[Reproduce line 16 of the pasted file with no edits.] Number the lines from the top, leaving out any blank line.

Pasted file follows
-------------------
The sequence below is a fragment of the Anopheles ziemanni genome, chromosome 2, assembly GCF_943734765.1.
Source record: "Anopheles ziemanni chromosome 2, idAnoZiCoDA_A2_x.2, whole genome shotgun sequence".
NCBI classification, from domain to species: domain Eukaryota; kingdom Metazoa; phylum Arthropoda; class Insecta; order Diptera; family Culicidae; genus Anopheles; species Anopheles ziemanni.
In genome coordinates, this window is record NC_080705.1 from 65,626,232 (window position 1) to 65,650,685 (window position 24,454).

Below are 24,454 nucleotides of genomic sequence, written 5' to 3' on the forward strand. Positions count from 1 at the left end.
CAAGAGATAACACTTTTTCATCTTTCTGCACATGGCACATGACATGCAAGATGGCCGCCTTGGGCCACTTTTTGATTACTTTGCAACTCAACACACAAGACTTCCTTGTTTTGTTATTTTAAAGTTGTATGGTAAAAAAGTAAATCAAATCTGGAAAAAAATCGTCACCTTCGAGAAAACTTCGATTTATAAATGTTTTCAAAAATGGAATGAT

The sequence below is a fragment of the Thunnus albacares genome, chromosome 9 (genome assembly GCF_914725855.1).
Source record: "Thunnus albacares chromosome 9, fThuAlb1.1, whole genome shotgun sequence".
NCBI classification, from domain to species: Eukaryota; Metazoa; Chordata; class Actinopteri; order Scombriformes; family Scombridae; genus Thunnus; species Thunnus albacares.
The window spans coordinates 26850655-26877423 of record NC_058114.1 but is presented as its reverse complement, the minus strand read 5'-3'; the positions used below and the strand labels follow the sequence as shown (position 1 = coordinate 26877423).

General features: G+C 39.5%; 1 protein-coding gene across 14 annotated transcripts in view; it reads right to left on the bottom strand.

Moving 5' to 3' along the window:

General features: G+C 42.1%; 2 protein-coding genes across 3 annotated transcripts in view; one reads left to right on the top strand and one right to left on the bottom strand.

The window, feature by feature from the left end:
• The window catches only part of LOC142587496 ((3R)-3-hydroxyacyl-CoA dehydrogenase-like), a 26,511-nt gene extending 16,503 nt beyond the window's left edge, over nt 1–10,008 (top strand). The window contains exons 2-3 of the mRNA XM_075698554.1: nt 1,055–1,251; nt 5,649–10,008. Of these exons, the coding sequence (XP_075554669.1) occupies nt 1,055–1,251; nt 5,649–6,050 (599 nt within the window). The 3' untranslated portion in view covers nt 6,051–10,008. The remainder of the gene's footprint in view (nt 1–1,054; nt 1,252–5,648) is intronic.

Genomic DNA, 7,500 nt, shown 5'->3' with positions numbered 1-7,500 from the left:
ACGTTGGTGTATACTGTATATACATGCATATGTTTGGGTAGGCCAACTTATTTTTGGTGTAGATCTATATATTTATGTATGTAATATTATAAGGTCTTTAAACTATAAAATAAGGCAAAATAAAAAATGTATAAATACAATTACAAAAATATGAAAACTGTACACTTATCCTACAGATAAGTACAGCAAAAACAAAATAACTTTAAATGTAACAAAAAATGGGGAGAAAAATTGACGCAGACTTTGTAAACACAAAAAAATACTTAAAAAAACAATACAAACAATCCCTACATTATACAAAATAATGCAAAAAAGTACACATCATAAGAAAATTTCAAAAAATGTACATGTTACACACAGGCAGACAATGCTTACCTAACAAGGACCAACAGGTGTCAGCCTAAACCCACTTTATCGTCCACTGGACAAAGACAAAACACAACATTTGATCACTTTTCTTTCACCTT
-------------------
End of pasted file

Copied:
Genomic DNA, 7,500 nt, shown 5'->3' with positions numbered 1-7,500 from the left: